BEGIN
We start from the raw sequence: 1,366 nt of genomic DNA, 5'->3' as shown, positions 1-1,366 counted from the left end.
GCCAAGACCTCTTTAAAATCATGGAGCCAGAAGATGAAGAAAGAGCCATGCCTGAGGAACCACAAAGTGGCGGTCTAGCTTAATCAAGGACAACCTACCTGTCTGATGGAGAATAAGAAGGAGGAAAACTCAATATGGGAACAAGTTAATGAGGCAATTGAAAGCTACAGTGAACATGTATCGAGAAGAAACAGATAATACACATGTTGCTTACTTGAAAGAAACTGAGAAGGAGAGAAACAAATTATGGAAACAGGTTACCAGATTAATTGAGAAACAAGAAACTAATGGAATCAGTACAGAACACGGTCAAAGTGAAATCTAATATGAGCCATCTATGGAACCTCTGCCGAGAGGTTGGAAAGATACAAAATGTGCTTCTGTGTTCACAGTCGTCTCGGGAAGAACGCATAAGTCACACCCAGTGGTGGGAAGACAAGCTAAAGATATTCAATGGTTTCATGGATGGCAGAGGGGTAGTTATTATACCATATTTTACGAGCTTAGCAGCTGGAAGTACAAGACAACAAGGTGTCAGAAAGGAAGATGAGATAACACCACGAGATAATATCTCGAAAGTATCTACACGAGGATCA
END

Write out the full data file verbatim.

We start from the raw sequence: 1,366 nt of genomic DNA, 5'->3' as shown, positions 1-1,366 counted from the left end.
GCCAAGACCTCTTTAAAATCATGGAGCCAGAAGATGAAGAAAGAGCCATGCCTGAGGAACCACAAAGTGGCGGTCTAGCTTAATCAAGGACAACCTACCTGTCTGATGGAGAATAAGAAGGAGGAAAACTCAATATGGGAACAAGTTAATGAGGCAATTGAAAGCTACAGTGAACATGTATCGAGAAGAAACAGATAATACACATGTTGCTTACTTGAAAGAAACTGAGAAGGAGAGAAACAAATTATGGAAACAGGTTACCAGATTAATTGAGAAACAAGAAACTAATGGAATCAGTACAGAACACGGTCAAAGTGAAATCTAATATGAGCCATCTATGGAACCTCTGCCGAGAGGTTGGAAAGATACAAAATGTGCTTCTGTGTTCACAGTCGTCTCGGGAAGAACGCATAAGTCACACCCAGTGGTGGGAAGACAAGCTAAAGATATTCAATGGTTTCATGGATGGCAGAGGGGTAGTTATTATACCATATTTTACGAGCTTAGCAGCTGGAAGTACAAGACAACAAGGTGTCAGAAAGGAAGATGAGATAACACCACGAGATAATATCTCGAAAGTATCTACACGAGGATCA